Transplant shock in stored and unstored 2+0 Douglas-fir seedlings : effect of initial root volume and soil water content Public Deposited

http://ir.library.oregonstate.edu/concern/graduate_thesis_or_dissertations/5h73pz29j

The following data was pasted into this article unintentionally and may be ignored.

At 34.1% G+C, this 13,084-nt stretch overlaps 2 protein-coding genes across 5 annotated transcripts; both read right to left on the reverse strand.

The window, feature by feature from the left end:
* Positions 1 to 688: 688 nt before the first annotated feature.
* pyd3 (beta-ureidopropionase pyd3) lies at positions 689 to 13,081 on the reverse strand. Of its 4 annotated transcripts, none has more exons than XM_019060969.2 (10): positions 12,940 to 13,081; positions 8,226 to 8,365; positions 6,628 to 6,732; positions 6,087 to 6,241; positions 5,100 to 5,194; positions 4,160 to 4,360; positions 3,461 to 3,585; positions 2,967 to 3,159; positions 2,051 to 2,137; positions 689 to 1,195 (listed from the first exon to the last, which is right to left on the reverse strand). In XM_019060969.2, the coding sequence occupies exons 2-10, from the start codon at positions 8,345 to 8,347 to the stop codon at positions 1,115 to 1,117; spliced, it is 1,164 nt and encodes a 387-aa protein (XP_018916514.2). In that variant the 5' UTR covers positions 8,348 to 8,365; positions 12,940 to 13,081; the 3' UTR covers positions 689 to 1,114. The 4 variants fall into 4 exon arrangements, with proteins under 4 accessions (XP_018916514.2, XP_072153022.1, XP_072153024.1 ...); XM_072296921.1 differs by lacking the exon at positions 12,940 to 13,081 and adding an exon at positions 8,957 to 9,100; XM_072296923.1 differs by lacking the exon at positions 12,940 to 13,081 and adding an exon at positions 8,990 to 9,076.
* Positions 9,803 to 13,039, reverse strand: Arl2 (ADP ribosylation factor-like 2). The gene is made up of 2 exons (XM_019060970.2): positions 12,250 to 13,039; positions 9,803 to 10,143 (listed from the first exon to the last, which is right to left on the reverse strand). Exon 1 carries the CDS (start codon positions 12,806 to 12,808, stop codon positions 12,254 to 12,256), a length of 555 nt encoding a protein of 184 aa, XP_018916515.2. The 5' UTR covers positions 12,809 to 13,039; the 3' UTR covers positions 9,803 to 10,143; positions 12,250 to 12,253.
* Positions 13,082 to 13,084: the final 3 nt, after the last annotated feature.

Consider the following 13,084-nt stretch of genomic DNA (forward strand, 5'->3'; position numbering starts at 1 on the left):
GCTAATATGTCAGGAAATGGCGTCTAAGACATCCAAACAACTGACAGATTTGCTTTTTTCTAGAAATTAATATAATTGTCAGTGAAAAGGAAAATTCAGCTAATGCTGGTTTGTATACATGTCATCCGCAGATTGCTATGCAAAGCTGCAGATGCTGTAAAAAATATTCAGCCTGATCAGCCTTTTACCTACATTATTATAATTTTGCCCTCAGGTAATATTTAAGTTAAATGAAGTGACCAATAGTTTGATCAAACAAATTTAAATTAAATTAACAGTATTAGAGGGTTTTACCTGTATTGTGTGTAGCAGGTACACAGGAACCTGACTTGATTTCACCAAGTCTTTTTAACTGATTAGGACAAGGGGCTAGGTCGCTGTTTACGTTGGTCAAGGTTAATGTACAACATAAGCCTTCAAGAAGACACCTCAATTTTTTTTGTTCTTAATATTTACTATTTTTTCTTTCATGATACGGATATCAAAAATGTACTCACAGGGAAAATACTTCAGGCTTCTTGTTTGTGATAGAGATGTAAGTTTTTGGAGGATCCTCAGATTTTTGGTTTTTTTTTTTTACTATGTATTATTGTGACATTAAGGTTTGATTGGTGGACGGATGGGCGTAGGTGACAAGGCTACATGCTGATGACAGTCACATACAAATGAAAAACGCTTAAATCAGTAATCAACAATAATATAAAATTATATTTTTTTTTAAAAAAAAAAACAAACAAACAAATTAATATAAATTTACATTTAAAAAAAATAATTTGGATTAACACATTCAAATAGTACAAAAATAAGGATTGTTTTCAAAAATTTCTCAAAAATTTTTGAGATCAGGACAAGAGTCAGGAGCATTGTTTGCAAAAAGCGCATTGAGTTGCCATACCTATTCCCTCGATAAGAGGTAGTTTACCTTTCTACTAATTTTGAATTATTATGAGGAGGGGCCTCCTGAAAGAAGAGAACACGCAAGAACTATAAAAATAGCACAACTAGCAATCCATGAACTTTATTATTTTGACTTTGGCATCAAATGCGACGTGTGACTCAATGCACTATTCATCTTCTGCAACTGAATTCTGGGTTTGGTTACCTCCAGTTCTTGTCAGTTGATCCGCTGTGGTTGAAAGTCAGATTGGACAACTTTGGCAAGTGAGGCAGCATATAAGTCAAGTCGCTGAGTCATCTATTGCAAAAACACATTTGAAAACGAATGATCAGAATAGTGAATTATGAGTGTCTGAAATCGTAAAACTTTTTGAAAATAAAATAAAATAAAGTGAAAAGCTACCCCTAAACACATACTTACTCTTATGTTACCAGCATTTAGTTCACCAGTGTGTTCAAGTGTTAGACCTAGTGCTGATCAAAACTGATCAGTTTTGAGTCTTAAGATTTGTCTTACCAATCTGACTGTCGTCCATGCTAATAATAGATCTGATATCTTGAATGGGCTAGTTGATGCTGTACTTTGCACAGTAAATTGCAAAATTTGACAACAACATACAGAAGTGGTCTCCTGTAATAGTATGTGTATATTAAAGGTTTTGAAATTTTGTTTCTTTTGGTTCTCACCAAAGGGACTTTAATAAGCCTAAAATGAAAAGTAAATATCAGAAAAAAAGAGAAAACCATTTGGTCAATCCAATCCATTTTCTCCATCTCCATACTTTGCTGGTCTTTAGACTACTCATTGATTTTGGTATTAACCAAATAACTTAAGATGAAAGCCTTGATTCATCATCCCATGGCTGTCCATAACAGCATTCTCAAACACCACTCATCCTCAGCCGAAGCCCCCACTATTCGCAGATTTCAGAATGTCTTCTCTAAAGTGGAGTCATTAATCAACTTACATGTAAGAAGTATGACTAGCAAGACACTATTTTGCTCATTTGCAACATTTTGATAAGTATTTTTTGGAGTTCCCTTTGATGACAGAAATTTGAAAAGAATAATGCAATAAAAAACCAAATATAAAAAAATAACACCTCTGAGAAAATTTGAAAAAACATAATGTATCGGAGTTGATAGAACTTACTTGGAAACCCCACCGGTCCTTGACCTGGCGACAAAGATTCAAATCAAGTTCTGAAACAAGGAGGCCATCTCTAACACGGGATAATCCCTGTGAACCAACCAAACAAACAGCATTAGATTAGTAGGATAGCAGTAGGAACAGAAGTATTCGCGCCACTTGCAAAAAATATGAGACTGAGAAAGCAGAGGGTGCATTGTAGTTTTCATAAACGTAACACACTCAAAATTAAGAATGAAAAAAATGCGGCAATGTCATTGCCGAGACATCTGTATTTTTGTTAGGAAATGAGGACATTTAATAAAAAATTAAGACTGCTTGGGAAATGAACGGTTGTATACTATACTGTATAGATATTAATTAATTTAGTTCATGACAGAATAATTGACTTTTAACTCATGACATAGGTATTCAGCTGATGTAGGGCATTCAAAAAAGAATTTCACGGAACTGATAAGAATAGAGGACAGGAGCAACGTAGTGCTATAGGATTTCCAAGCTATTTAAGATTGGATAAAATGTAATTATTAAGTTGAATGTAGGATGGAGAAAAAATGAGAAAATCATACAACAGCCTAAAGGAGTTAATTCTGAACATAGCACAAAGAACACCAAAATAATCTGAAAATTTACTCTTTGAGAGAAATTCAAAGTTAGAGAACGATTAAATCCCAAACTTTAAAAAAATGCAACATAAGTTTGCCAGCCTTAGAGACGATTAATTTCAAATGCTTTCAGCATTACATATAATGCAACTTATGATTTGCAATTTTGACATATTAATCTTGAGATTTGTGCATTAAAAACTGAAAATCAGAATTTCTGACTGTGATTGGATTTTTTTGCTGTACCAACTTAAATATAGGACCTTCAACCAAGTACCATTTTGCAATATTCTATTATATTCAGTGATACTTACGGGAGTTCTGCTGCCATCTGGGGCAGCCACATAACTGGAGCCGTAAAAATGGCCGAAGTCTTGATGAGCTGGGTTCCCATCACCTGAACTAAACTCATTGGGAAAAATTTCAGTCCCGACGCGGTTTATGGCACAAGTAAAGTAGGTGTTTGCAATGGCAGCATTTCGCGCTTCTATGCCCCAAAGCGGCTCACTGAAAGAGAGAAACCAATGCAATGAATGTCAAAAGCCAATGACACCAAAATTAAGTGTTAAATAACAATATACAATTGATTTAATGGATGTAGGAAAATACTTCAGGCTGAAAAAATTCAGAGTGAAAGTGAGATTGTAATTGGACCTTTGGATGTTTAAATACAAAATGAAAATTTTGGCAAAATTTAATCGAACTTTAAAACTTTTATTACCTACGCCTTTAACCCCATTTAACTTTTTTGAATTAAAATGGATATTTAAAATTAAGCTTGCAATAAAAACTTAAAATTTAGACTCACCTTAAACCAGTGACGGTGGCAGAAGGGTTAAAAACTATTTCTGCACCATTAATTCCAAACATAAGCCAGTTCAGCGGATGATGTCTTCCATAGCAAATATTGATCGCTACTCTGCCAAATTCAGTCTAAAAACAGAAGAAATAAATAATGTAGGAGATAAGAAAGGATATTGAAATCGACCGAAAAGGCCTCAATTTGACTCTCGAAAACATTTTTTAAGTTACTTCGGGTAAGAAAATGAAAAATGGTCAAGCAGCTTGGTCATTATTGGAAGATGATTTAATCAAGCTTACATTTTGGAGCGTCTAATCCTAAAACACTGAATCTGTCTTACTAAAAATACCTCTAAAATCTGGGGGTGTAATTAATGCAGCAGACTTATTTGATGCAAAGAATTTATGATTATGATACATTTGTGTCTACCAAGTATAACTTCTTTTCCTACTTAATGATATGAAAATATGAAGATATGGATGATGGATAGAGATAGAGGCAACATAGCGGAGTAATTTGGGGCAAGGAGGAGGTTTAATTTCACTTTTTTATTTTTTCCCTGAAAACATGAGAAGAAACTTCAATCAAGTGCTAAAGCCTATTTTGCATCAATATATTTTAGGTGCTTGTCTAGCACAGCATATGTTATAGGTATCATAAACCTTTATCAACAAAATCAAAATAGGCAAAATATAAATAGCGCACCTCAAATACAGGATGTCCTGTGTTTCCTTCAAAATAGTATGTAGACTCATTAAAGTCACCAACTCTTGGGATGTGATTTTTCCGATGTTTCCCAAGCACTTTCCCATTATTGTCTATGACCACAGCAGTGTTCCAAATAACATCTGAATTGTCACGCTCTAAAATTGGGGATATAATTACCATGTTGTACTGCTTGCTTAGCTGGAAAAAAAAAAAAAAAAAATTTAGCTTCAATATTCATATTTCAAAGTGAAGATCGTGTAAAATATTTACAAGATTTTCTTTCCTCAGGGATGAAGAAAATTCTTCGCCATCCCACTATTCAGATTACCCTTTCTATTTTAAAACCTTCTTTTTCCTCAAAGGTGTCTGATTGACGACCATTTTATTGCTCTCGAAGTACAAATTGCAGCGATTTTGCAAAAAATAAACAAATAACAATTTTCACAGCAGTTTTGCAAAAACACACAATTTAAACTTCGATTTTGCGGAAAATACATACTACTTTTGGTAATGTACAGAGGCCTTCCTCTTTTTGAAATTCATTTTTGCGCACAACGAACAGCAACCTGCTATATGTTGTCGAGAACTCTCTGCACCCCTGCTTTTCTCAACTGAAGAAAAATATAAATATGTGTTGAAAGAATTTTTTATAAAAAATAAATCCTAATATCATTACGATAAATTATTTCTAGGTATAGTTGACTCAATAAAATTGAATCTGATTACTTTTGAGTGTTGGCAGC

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  • Transplant shock was induced by applying a range of soil water contents to unstored and cold-stored two-yearold (2+0) bareroot Douglas-fir seedlings graded by root volume. Moisture stress had the greatest influence on morphological characteristics commonly associated with transplant shock. Terminal growth, lateral growth, stem diameter growth, and needle length increased dramatically in seedlings from 6% to 24% soil water content. In addition, number of needles per centimeter on the terminal greatly decreased with increasing soil water content. Higher root volume seedlings tended to have slow initial growth under high moisture stress but later showed a significant positive impact on overall growth regardless of soil water content. In every case, seedlings grown in the driest soil had the lowest dry weights and those grown in the most moist soil had the highest weights for all seedling components. Likewise, seedlings with the smallest initial root volumes had the lowest dry weights and the largest root volume seedlings had the highest weights. In addition, macronutrient concentrations and contents of the older foliar tissue was determined. Decreasing soil water content resulted in higher nutrient concentrations of nitrogen, phosphorous and potassium, particularly of nitrogen, in the old foliar tissue. This is primarily due to reduced growth and hence reduced translocation, metabolic activity, and nutrient requirement caused by moisture stress. Seedlings with higher root volumes had higher nutrient concentrations and contents and increased growth. This may be due to increased total root biomass per unit of soil area with increasing seedling root volume resulting in greater nutrient use, supply, uptake, and storage. The results indicate that moisture stress is a primary cause of transplant shock and that seedlings with increasing root volume may be better able to avoid shock following outplanting to a specific site.
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